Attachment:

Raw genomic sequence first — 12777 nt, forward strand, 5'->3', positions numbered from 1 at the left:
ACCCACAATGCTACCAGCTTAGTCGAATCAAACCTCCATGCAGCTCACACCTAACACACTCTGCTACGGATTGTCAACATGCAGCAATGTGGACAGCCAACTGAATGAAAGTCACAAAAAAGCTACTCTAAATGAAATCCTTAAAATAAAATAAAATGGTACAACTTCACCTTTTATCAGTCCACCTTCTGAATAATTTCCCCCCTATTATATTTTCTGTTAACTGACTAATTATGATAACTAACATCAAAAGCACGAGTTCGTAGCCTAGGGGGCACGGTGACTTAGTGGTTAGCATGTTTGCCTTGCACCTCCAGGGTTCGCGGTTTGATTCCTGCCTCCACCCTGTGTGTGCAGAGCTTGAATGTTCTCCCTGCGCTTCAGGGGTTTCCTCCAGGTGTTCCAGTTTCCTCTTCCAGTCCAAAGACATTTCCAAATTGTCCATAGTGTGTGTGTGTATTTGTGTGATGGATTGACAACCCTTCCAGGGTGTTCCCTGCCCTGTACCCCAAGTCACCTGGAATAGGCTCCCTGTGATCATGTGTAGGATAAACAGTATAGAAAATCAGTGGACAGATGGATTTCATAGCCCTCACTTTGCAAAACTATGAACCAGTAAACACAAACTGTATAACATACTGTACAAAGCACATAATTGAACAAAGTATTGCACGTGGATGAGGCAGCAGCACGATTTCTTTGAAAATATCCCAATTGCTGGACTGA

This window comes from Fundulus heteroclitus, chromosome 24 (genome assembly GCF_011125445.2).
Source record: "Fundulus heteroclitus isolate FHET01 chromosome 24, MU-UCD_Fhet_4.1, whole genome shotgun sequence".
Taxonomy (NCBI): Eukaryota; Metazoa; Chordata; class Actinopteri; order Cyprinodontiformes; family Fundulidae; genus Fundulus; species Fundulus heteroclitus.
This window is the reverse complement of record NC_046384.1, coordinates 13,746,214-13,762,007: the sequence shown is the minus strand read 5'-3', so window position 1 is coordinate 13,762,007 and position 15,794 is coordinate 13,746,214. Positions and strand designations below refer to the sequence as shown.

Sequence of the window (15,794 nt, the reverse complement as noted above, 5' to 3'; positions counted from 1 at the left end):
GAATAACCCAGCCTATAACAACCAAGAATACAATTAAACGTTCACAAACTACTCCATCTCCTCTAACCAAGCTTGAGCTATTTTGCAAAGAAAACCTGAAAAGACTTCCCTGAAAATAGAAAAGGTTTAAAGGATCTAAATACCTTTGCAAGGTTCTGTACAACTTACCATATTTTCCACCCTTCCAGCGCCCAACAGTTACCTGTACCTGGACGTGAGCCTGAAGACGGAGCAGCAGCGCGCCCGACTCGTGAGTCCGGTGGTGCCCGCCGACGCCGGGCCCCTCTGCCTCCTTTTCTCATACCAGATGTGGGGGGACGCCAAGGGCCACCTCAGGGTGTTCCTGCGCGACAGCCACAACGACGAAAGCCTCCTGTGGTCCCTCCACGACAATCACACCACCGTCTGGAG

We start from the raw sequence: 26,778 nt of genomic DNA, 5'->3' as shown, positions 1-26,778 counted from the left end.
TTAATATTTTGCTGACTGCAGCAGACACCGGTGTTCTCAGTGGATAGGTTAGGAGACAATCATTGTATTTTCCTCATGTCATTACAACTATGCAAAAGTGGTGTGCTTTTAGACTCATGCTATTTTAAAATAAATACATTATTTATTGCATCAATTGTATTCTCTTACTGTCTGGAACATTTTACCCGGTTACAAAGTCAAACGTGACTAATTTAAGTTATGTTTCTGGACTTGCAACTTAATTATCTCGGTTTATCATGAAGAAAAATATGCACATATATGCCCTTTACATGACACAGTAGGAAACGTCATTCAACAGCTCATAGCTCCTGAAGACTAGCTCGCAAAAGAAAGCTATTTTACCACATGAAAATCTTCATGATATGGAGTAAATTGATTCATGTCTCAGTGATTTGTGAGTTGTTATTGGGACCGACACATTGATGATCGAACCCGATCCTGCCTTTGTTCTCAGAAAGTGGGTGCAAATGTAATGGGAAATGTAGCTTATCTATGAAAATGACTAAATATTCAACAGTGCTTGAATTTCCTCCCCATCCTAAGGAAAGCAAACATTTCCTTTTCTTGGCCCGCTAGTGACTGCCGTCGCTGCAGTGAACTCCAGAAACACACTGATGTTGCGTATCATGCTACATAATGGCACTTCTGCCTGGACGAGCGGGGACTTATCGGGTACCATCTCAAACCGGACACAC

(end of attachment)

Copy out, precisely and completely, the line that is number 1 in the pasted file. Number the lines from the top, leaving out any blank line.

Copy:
Raw genomic sequence first — 12777 nt, forward strand, 5'->3', positions numbered from 1 at the left: